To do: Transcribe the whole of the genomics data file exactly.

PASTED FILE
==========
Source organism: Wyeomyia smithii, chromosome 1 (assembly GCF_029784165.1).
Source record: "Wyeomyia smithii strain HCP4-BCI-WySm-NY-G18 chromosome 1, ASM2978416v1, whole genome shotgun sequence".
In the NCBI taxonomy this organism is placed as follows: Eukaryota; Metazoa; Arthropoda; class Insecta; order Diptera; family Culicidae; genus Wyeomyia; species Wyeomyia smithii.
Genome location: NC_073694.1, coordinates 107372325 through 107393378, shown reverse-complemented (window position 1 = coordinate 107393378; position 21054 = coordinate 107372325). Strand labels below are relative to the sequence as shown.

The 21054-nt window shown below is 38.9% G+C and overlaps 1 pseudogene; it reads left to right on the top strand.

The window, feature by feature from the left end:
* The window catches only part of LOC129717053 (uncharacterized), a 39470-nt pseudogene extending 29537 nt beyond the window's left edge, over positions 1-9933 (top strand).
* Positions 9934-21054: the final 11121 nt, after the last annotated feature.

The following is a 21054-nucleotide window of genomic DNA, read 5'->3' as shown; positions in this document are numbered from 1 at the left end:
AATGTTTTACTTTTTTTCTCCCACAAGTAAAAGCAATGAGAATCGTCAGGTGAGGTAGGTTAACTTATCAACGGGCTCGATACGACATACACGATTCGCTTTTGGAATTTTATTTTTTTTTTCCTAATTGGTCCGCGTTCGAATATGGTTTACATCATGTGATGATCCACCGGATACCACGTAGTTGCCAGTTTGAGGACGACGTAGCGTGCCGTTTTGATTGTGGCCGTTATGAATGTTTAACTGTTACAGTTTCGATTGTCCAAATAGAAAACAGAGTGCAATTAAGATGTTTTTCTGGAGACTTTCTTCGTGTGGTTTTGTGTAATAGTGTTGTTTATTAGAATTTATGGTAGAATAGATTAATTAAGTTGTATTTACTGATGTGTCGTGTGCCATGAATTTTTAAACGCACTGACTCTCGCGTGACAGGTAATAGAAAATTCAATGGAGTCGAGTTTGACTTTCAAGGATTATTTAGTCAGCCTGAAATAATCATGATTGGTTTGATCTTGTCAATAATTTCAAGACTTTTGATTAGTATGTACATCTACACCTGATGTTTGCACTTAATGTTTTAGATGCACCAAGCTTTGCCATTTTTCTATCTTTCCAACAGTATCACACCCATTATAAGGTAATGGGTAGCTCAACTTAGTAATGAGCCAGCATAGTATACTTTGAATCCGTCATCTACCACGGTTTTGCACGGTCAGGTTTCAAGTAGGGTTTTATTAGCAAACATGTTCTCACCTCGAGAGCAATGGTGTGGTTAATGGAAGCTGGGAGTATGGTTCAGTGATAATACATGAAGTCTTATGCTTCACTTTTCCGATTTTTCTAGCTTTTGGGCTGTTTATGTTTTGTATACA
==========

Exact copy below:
Source organism: Wyeomyia smithii, chromosome 1 (assembly GCF_029784165.1).
Source record: "Wyeomyia smithii strain HCP4-BCI-WySm-NY-G18 chromosome 1, ASM2978416v1, whole genome shotgun sequence".
In the NCBI taxonomy this organism is placed as follows: Eukaryota; Metazoa; Arthropoda; class Insecta; order Diptera; family Culicidae; genus Wyeomyia; species Wyeomyia smithii.
Genome location: NC_073694.1, coordinates 107372325 through 107393378, shown reverse-complemented (window position 1 = coordinate 107393378; position 21054 = coordinate 107372325). Strand labels below are relative to the sequence as shown.

The 21054-nt window shown below is 38.9% G+C and overlaps 1 pseudogene; it reads left to right on the top strand.

The window, feature by feature from the left end:
* The window catches only part of LOC129717053 (uncharacterized), a 39470-nt pseudogene extending 29537 nt beyond the window's left edge, over positions 1-9933 (top strand).
* Positions 9934-21054: the final 11121 nt, after the last annotated feature.

The following is a 21054-nucleotide window of genomic DNA, read 5'->3' as shown; positions in this document are numbered from 1 at the left end:
AATGTTTTACTTTTTTTCTCCCACAAGTAAAAGCAATGAGAATCGTCAGGTGAGGTAGGTTAACTTATCAACGGGCTCGATACGACATACACGATTCGCTTTTGGAATTTTATTTTTTTTTTCCTAATTGGTCCGCGTTCGAATATGGTTTACATCATGTGATGATCCACCGGATACCACGTAGTTGCCAGTTTGAGGACGACGTAGCGTGCCGTTTTGATTGTGGCCGTTATGAATGTTTAACTGTTACAGTTTCGATTGTCCAAATAGAAAACAGAGTGCAATTAAGATGTTTTTCTGGAGACTTTCTTCGTGTGGTTTTGTGTAATAGTGTTGTTTATTAGAATTTATGGTAGAATAGATTAATTAAGTTGTATTTACTGATGTGTCGTGTGCCATGAATTTTTAAACGCACTGACTCTCGCGTGACAGGTAATAGAAAATTCAATGGAGTCGAGTTTGACTTTCAAGGATTATTTAGTCAGCCTGAAATAATCATGATTGGTTTGATCTTGTCAATAATTTCAAGACTTTTGATTAGTATGTACATCTACACCTGATGTTTGCACTTAATGTTTTAGATGCACCAAGCTTTGCCATTTTTCTATCTTTCCAACAGTATCACACCCATTATAAGGTAATGGGTAGCTCAACTTAGTAATGAGCCAGCATAGTATACTTTGAATCCGTCATCTACCACGGTTTTGCACGGTCAGGTTTCAAGTAGGGTTTTATTAGCAAACATGTTCTCACCTCGAGAGCAATGGTGTGGTTAATGGAAGCTGGGAGTATGGTTCAGTGATAATACATGAAGTCTTATGCTTCACTTTTCCGATTTTTCTAGCTTTTGGGCTGTTTATGTTTTGTATACA